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JOURNAL ARTICLE

Treating nocturnal enuresis in children in primary care

Gordon Bottomley
Practitioner 2011, 255 (1741): 23-6, 2-3
21776914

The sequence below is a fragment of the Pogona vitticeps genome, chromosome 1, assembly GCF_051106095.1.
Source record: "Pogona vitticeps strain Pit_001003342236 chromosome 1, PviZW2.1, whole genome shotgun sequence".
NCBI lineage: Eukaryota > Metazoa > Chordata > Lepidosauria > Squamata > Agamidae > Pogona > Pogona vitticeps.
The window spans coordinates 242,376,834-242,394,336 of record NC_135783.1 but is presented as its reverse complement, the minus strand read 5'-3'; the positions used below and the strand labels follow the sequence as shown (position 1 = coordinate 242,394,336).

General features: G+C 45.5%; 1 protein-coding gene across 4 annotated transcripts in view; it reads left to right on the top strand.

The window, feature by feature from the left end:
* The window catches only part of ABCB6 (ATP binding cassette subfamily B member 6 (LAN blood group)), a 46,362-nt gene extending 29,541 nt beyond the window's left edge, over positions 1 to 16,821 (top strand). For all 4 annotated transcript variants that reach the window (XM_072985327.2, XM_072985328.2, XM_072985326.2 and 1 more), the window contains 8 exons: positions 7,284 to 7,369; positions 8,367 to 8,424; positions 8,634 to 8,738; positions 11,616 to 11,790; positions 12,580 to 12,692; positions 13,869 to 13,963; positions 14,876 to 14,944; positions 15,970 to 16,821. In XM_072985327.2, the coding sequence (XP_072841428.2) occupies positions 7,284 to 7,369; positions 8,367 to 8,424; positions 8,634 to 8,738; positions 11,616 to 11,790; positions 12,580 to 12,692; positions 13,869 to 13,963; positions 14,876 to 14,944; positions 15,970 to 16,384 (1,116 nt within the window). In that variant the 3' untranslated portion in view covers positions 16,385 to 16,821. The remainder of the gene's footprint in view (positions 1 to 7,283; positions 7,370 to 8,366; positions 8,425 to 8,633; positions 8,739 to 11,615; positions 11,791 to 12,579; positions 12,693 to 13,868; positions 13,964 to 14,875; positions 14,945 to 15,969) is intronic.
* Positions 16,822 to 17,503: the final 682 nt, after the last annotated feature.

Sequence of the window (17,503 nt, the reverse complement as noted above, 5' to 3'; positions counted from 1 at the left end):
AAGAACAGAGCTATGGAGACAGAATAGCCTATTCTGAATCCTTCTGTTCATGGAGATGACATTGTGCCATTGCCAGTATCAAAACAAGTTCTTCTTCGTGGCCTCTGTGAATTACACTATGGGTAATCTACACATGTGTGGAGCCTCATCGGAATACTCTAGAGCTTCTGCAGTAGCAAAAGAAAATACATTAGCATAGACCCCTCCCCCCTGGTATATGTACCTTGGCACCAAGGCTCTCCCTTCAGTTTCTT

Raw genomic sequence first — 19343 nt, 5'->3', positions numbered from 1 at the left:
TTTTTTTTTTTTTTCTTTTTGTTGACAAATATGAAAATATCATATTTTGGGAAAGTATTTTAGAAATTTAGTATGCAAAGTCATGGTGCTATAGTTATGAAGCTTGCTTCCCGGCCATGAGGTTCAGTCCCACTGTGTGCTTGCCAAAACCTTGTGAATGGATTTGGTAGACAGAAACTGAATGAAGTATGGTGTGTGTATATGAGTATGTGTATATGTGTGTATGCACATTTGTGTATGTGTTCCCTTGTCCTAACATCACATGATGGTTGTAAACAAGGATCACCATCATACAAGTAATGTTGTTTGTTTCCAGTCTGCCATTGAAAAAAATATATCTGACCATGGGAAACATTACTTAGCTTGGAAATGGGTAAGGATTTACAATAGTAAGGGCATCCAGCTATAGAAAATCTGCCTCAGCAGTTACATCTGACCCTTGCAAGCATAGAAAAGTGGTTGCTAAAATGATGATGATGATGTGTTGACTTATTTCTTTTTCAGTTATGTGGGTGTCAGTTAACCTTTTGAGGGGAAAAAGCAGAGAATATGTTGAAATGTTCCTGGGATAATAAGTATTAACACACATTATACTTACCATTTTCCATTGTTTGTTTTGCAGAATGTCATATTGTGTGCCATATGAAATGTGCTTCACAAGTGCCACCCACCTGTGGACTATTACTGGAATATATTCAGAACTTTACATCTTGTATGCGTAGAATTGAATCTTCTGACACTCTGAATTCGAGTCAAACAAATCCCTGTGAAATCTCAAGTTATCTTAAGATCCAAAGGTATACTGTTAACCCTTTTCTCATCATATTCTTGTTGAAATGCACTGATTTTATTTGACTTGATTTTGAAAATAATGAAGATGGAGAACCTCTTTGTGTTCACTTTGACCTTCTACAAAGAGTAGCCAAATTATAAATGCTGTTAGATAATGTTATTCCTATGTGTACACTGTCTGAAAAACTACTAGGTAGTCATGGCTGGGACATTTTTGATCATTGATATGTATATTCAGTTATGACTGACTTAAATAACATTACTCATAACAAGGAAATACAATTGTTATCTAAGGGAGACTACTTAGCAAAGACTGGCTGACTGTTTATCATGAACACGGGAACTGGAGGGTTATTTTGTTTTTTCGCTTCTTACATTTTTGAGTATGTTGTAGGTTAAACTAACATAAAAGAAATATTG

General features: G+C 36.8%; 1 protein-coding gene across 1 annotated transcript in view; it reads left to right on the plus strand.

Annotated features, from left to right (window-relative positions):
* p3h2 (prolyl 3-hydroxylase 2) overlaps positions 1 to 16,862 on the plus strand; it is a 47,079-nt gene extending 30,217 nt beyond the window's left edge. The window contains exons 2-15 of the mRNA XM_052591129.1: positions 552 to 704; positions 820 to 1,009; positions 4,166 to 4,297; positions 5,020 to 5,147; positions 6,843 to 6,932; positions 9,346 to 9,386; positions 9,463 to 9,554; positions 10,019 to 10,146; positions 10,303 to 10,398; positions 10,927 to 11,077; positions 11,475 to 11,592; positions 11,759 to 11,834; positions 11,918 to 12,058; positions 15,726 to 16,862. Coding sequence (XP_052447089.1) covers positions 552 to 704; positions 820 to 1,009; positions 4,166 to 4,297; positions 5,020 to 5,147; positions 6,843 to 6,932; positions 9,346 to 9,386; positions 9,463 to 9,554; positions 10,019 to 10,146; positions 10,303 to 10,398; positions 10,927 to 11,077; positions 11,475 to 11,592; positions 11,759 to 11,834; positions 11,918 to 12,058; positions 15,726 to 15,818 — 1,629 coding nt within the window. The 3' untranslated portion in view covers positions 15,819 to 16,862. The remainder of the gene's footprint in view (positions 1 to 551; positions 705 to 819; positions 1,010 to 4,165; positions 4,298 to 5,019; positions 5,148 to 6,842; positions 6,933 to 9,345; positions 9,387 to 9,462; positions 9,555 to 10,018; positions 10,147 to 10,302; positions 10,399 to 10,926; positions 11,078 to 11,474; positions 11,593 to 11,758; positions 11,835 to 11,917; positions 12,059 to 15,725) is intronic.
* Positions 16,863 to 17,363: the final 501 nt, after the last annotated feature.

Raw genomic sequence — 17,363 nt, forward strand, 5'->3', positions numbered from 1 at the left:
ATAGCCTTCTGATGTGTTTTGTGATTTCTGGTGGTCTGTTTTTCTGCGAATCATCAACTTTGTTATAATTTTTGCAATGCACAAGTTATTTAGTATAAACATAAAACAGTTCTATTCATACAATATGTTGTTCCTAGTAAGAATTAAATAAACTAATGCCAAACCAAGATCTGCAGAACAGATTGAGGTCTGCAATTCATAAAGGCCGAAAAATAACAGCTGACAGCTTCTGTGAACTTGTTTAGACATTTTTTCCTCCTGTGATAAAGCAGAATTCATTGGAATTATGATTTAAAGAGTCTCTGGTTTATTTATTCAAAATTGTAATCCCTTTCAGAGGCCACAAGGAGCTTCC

Nocturnal enuresis is defined as involuntary wetting while asleep at least twice a week in children over the age of five. Primary nocturnal enuresis describes those children who have always been wet. Secondary nocturnal enuresis is defined as a relapse after a child has been completely dry for at least six months. Up to the age of nine years, nocturnal enuresis is twice as common in boys than girls but thereafter there is no sex difference in prevalence. At the age of five, 2% of children wet every night, and 1% are still wetting every night in their late teens. Bedwetting is not primarily caused by an underlying psychological disorder However, psychological problems and life events can exacerbate or precipitate bedwetting in susceptible children who have a genetic basis for their condition. The three systems approach to the management of the condition addresses: poor arousal from sleep, nocturnal polyuria and bladder dysfunction. Bedwetting is occasionally caused by underlying medical conditions; primarily urological, neurological, or metabolic. It can also be associated with obstructive sleep apnoea. However, these causes are uncommon in primary enuresis. A basic history and examination should exclude these conditions. If the bedwetting has started in the past few days or weeks, systemic illness should be considered e.g. UTI, diabetes mellitus. With secondary enuresis, symptoms or signs of medical and psychological conditions or life events may be elicited as possible causes, and may need separate treatment. Alarm treatment should be considered in any child over seven. The alarm takes several weeks to be effective and needs commitment from both child and carers. Desmopressin may be used as first-line treatment if rapid onset and/or short-term improvement is the priority of treatment or an alarm is inappropriate or undesirable.

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